No official figures are available for the number of incidents of mob justice. Emmanuel Vivien Tomi, a Togolese researcher and filmmaker, puts it at an average of 15 cases every year. In a recent film, Crime at the Drugstore, he seeks to raise awareness about the phenomenon that has become so recurrent in Togo. “My new film is part of a fight against the tragic scenes often seen in the streets of Togo, with people indulging in mob justice without restraint,” he told Africa in Fact.
Others point to social inequality as a cause of mob justice in Togo. “It’s not only lack of confidence in the system that leads to mob justice,” argues Mathieu Agada , a psychologist at Lomé-based BIASA International Hospital. “Other frustrations accumulate, and sometimes people look for a scapegoat.”
According to civil rights organisation Action by Christians for the Abolition of Torture (ACAT-Togo), “popular justice” has its roots both in a real survival instinct and the frustration felt by citizens who for many years have suffered poverty, endemic corruption, state aggression, and theft of their property and savings. The organisiation says this frustration is exacerbated by perceptions that the police do not play a protective role in society and that the justice system is inherently corrupt – both symptoms of a failed state.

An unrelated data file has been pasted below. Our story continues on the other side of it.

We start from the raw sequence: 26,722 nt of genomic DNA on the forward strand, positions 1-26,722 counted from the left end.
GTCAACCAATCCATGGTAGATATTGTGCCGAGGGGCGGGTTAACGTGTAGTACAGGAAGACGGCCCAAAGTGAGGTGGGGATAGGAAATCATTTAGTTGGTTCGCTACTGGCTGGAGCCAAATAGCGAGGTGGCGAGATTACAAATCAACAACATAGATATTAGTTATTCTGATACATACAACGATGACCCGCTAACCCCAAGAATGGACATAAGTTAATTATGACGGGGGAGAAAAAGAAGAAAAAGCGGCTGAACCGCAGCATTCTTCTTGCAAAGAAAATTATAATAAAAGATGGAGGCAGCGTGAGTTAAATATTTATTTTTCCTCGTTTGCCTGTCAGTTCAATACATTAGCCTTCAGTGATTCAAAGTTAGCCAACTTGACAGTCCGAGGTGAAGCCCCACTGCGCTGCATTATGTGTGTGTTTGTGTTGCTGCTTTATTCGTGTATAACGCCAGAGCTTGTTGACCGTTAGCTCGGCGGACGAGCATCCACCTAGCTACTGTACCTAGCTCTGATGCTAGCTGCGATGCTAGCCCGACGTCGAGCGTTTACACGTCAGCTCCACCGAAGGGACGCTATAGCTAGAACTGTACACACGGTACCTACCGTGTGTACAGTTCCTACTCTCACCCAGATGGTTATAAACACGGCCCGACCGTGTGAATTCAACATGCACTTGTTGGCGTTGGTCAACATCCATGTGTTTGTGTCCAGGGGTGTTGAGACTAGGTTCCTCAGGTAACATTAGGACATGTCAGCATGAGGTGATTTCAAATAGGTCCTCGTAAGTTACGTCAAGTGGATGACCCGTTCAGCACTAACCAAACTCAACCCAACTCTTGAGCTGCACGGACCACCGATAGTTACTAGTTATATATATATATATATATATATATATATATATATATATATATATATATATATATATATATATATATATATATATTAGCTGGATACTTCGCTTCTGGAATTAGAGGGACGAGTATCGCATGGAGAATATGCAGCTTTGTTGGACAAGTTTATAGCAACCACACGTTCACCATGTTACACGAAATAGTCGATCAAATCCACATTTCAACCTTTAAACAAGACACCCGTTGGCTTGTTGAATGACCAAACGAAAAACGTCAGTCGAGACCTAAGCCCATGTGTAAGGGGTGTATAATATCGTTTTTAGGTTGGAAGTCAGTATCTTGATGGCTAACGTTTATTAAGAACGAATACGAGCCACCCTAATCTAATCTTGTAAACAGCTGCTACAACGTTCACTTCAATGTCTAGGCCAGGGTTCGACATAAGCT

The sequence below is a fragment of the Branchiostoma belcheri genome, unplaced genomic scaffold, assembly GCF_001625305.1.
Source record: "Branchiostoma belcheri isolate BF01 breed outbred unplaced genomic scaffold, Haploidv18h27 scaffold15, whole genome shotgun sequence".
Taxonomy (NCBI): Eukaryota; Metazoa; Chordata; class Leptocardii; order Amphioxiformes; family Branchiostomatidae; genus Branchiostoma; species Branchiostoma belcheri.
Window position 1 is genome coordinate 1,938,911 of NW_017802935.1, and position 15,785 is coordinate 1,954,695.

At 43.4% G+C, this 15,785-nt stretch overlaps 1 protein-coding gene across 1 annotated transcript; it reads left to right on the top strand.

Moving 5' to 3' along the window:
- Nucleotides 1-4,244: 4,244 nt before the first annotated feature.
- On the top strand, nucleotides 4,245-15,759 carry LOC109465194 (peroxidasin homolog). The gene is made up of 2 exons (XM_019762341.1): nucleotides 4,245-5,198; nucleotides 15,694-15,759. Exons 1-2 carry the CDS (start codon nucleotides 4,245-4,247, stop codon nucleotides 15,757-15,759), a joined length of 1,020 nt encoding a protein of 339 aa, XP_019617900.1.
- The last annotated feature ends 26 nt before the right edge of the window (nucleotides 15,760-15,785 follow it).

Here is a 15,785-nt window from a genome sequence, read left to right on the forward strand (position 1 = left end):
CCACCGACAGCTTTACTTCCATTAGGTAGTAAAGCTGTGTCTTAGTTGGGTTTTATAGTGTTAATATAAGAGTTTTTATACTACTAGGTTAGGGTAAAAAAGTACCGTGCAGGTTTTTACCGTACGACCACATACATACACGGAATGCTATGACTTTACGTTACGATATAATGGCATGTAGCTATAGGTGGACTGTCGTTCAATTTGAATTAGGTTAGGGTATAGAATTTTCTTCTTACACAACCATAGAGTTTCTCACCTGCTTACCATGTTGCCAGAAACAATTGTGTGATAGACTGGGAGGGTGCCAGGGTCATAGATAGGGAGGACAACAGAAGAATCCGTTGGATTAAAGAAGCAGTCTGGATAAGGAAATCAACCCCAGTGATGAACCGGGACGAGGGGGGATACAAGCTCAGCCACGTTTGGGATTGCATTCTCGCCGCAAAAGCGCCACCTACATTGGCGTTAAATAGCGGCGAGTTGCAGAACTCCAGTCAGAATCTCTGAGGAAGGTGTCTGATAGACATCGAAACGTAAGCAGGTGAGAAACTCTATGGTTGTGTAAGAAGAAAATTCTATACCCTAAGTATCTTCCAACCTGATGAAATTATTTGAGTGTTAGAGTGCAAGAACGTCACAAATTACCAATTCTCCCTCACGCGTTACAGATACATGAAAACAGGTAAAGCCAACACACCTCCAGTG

In 2015, the Togolese government launched a plan to modernise the justice system, with the financial and technical support of the EU, as part of an action plan for 2016-2020 aimed at attaining UN Sustainable Development Goal 16, access to justice for all. But sceptical human rights activists argue that the state’s centralisation of power is in itself an obstacle to achieving this aim.